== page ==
Tuesday, April 1, 2014
Kickstart Your AngularJS Development with Yeoman, Grunt and Bower
I have several sites that I host on a DigitalOcean micro instance and I wanted to make it as easy as possible to deploy new code. First I just tried using GitHub to pull the code on my server and build it there. Unfortunately I ran into problems because my server didn't have enough memory. That's not really a great solution anyway. Instead I added a Grunt task which uses SSH to copy my dist folder to the new server and take care of the deploy steps. Here is what it looks like:
This makes use of the Grunt Shell plugin. I create a tarball of the dist directory to save space. I also modified my Grunt tasks to only package files from the bower-components directory that I needed which made the dist much smaller. I would recommend setting up public key authentication to the servers in question.
Wednesday, January 8, 2014
Sunday, December 29, 2013
Here's a simple implementation of a reusable HTTP client for android using the AndroidHttpClient. It takes a ton of ugly code to accomplish the simple task of sending HTTP requests in Android so at least you only have to do it in one place. Unfortunately type erasure makes this slightly more difficult because we can't create a pure generic implementation because the unmarshalling code doesn't know what type to use. If you create a generic implementation you won't get compile errors but instead will get nasty runtime errors like:
ClassCastException: java.util.LinkedHashMap cannot be cast to com.your.class.NameWe can get around this by providing a concrete implementation for the unmarshalling code whe we instantiate our HttpClient like so:
Verbose, ugly, and full of boilerplate. Pretty much par for the course for Android code.
There's no error handling to speak of so you need to add that bit in. The way I do it is to throw custom exceptions for whatever kind of error I come across.
Tuesday, December 17, 2013
Serialization is always a pain. There is always the trade-off between high performance, but manual static mapping code and more flexible libraries based on reflection. I usually go with the second approach because I think the potential of mistakes creeping in to manual mapping implementations far outweight the performance hit in many cases.
Scala macros now available in Scala 2.10 seem to provide us the best of both worlds by automatically generating the static mapping code at compile time. I got my first taste of this today using the 0.10.0-SNAPSHOT version of ReactiveMongo. To use them you can simply create a package.scala class that defines your implicit conversions from BSONDocument to your case classes and use Reactive's macros to generate this code: This should be highly performant and easy to manage. Just make sure you have any nested classes define their converters above their parent. Then in your DAO you can convert to your case class with no special code: This is super cool. I suspect there will be lots of really interesting uses for macros once Scala 2.10 gets more common.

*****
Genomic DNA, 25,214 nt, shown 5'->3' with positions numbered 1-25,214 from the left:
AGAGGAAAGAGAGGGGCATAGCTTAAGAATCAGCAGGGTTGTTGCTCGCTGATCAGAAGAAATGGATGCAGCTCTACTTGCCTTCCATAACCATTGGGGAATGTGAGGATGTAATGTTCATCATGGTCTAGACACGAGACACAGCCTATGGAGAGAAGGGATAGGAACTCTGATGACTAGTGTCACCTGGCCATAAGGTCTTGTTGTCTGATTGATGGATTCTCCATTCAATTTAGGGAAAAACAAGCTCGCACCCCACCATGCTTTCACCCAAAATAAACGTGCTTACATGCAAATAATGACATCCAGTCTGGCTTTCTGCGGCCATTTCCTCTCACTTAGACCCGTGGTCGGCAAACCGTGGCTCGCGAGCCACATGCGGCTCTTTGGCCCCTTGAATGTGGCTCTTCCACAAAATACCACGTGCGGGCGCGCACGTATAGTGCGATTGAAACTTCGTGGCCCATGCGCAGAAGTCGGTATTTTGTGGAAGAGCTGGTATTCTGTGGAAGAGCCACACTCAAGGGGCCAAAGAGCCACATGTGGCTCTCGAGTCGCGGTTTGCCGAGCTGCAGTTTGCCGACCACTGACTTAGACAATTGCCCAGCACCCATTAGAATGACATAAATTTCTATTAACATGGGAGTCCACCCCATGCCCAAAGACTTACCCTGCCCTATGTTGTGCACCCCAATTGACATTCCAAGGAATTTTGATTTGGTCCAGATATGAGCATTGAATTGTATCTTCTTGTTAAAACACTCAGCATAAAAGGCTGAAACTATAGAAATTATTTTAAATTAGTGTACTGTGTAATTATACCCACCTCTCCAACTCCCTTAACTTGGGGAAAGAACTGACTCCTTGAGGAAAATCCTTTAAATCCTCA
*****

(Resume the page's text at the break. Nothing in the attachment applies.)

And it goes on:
I recently saw an article about the British Library releasing over a million images from historic texts to the public domain. Their stated goal was to have the public slice and dice and remix the data to see what we can get out of it. How could I resist?
I wanted to do something with this data so I figured I would start with what I know the best. Create a RESTful interface for the data to allow myself and others to easily build on top of the data using any language that provides some HTTP library (all of them).
The first step was to take the image metadata in TSV files the British Library kindly put up on GitHub and import it into a database to allow easy integration. MongoDB is my go to database and it fits well for this kind of data so I wrote a handy dandy python script to consume the TSV files and upload them to MongoDB. I love python for tasks like this. Clean and powerful code and I was able to get it written and tested in a couple hours.
Next I tackled the actual REST app to expose this data. There are countless options for implementing REST apps these days. I am hoping this app can serve as the backend for lots of people to create lots of interesting apps of their own so I need something performant that can handle concurrency and scale elegantly. The desire for modern concurrency eliminates about 99% of the REST development frameworks built on top of Python, Ruby, Node etc. Pretty much my only option is something running on the JVM. I'm not a masochist so a pure Java implementation was not an option. Scala and Clojure are really the best fit for the kind of app I wanted to create. Since Clojure is still fairly new to me and I wanted to get this up and running as soon as possible I went with the familiar stack of Scala using the fantastic Spray REST library which leverages Akka for its sophisticated concurrency model. To integrate with MongoDB I decided to use ReactiveMongo for the obvious benefit of non-blocking IO and as an opportunity to try a new tool.
I was able to implement this project with minimal code and I am hugely impressed with all of the tools I went with. The entire Scala ecosystem has matured so much since I began using it several years ago. You can see the code in its current form along with API docs here:https://github.com/ctcarrier/bl-rest
I have this app deployed to Heroku so feel free to integrate with this for your own apps. As of this writing I only have two simple endpoints implemented but I will add more as necessary. I want to create a simple webapp front end to allow people to tag the photos by answering simple questions. I am thinking of storing the raw data in a Graph datastore like Neo4J which is new to me so if you have any experience or ideas on that front please get in touch.